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Thursday, 27 January 2011






Marriage Proposals
Government Gazette


Neelagiri and Pinnawela

The very poignant piece in your newspaper on January 25 on the tragedy of Neelagiri at Pinnawela is greatly appreciated.

In this article the writer touches various aspects of welfare which we often fail to consider when we visit this elephant orphanage, as most are mesmerized by the outward tranquility of the place and the seeming wellbeing of the animals.

It is indeed amazing that Neelagiri’s abuse was not detected by the higher ups at Pinnawela, which speaks volumes about the lethargy of the administration there. Is Pinnawela becoming a mere circus, at a time when circuses are becoming obsolete world over?

Babies are fed milk at a price of Rs 500 for a bottle. But actually only a quarter bottle is given. I asked why a quarter bottle and the keeper said if so much milk is given by everyone as one bottle each then it will not be good for the baby. They are supposed to have a limited number of milk bottles per feed.

The money goes into the pocket of the keeper. He must be a rich man, as a lot of people feed the babies, each giving Rs 500 per feed. And at what huge price in terms of the baby’s health?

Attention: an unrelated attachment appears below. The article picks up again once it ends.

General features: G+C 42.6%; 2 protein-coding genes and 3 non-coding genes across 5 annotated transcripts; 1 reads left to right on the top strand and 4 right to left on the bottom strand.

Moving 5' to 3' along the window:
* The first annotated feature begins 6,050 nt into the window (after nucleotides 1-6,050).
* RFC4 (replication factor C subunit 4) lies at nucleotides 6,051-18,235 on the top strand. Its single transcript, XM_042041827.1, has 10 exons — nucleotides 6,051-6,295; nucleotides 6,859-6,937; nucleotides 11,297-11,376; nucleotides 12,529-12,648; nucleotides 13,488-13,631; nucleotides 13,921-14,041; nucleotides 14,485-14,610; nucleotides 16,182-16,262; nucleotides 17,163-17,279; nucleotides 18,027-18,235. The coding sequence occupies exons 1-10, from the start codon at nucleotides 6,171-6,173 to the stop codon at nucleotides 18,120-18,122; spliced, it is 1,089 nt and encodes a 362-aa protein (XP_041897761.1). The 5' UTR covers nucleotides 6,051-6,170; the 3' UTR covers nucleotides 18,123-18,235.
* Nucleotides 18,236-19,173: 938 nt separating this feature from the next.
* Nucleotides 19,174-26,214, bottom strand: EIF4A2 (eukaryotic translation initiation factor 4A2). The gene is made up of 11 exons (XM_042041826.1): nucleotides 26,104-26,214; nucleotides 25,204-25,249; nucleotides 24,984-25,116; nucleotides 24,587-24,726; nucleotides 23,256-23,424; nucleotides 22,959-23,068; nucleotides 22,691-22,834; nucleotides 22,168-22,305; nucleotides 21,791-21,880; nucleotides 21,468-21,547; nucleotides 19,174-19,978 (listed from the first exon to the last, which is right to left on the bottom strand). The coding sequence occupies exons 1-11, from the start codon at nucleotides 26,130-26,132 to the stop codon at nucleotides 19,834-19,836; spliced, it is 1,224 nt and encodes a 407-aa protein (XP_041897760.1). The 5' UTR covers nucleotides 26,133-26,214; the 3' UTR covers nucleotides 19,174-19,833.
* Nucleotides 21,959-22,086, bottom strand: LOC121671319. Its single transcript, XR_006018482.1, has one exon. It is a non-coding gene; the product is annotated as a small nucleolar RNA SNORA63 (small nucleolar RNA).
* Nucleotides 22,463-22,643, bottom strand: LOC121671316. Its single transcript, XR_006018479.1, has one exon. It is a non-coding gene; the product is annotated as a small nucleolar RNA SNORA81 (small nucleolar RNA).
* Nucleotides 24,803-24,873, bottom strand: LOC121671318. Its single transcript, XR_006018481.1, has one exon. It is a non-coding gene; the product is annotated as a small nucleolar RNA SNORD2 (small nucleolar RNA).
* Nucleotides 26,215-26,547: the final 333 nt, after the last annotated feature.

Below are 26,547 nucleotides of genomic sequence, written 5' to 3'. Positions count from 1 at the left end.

Feeding the babies ought to be stopped as it has become a money making business posing a great health risk to the baby. Is not it possible for the babies to be with the herd and suckle from their mothers as they do in the wild?

I saw a huge adult elephant being taken up from the river, after his bath - he was hopping with great difficulty, up the steep embankment and along the road, as his legs were tied so close to each other, both back and front.

I asked the mahout why and he said that it is to train the elephant to walk up and down for the bath or he will go berserk and kill people and them! The up and down trek, twice a day to Ma Oya, is getting far too dangerous for the human bi-ped spectators I feel. If an elephant goes berserk, which is bound to happen sooner or later, the poor animal will be shot.

The authorities should consider allowing the bi-ped spectators only after the elephants get into the water, just once a day and let the elephants bathe in peace, at least once out of the two baths they get per day.

The zoo is archaic - they still get the pachyderms to perform getting them to sit on tiny little stools, in a begging position.

How much those elephants must be physically ‘goaded’ in order to get them to the stage of performing, taking on the most abnormal of positions for an elephant is not a concern for the authorities.

Sadly, along the way to Pinnawela you see elephant ‘circuses’ mushrooming, offering rides etc.

I stopped visiting zoos long years ago and would not want to visit Pinnawela again after reading this insightful article.

Champa Fernando Secretary, KACPAW (Kandy Association for Community Protection through Animal Welfare)


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